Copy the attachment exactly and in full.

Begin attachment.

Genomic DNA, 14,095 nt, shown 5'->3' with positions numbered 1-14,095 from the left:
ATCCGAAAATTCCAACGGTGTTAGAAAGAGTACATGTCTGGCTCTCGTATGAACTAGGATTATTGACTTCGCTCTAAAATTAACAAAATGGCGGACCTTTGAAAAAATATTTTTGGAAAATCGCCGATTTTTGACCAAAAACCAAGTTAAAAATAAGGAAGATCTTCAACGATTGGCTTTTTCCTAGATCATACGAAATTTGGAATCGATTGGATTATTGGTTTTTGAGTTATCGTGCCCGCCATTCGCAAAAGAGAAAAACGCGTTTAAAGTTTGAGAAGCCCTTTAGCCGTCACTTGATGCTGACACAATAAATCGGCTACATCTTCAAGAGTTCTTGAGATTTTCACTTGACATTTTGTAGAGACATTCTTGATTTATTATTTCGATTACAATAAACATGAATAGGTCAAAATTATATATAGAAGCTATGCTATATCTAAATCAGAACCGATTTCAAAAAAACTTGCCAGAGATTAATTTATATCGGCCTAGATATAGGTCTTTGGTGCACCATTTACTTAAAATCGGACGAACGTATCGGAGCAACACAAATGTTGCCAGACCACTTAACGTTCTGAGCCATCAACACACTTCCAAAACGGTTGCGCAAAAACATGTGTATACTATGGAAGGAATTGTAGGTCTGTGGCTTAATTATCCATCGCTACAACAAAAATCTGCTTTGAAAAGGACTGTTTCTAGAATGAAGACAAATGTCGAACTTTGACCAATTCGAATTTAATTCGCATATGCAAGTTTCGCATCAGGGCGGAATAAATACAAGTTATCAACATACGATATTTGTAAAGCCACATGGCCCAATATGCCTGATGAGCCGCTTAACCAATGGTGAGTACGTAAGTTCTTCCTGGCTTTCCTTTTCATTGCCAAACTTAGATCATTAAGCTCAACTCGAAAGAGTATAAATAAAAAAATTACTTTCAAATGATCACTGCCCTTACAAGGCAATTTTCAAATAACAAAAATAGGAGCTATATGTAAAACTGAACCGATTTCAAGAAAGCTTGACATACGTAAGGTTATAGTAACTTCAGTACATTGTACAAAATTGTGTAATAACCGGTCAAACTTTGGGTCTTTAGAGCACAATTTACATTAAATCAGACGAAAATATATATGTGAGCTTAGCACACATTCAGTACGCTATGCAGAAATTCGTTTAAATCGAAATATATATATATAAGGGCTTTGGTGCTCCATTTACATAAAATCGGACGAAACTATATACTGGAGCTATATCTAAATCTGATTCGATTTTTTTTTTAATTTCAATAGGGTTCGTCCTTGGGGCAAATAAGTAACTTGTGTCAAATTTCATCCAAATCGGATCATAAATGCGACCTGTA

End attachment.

Genomic DNA, 14,095 nt, shown 5'->3' with positions numbered 1-14,095 from the left:
ATCCGAAAATTCCAACGGTGTTAGAAAGAGTACATGTCTGGCTCTCGTATGAACTAGGATTATTGACTTCGCTCTAAAATTAACAAAATGGCGGACCTTTGAAAAAATATTTTTGGAAAATCGCCGATTTTTGACCAAAAACCAAGTTAAAAATAAGGAAGATCTTCAACGATTGGCTTTTTCCTAGATCATACGAAATTTGGAATCGATTGGATTATTGGTTTTTGAGTTATCGTGCCCGCCATTCGCAAAAGAGAAAAACGCGTTTAAAGTTTGAGAAGCCCTTTAGCCGTCACTTGATGCTGACACAATAAATCGGCTACATCTTCAAGAGTTCTTGAGATTTTCACTTGACATTTTGTAGAGACATTCTTGATTTATTATTTCGATTACAATAAACATGAATAGGTCAAAATTATATATAGAAGCTATGCTATATCTAAATCAGAACCGATTTCAAAAAAACTTGCCAGAGATTAATTTATATCGGCCTAGATATAGGTCTTTGGTGCACCATTTACTTAAAATCGGACGAACGTATCGGAGCAACACAAATGTTGCCAGACCACTTAACGTTCTGAGCCATCAACACACTTCCAAAACGGTTGCGCAAAAACATGTGTATACTATGGAAGGAATTGTAGGTCTGTGGCTTAATTATCCATCGCTACAACAAAAATCTGCTTTGAAAAGGACTGTTTCTAGAATGAAGACAAATGTCGAACTTTGACCAATTCGAATTTAATTCGCATATGCAAGTTTCGCATCAGGGCGGAATAAATACAAGTTATCAACATACGATATTTGTAAAGCCACATGGCCCAATATGCCTGATGAGCCGCTTAACCAATGGTGAGTACGTAAGTTCTTCCTGGCTTTCCTTTTCATTGCCAAACTTAGATCATTAAGCTCAACTCGAAAGAGTATAAATAAAAAAATTACTTTCAAATGATCACTGCCCTTACAAGGCAATTTTCAAATAACAAAAATAGGAGCTATATGTAAAACTGAACCGATTTCAAGAAAGCTTGACATACGTAAGGTTATAGTAACTTCAGTACATTGTACAAAATTGTGTAATAACCGGTCAAACTTTGGGTCTTTAGAGCACAATTTACATTAAATCAGACGAAAATATATATGTGAGCTTAGCACACATTCAGTACGCTATGCAGAAATTCGTTTAAATCGAAATATATATATATAAGGGCTTTGGTGCTCCATTTACATAAAATCGGACGAAACTATATACTGGAGCTATATCTAAATCTGATTCGATTTTTTTTTTAATTTCAATAGGGTTCGTCCTTGGGGCAAATAAGTAACTTGTGTCAAATTTCATCCAAATCGGATCATAAATGCGACCTGTA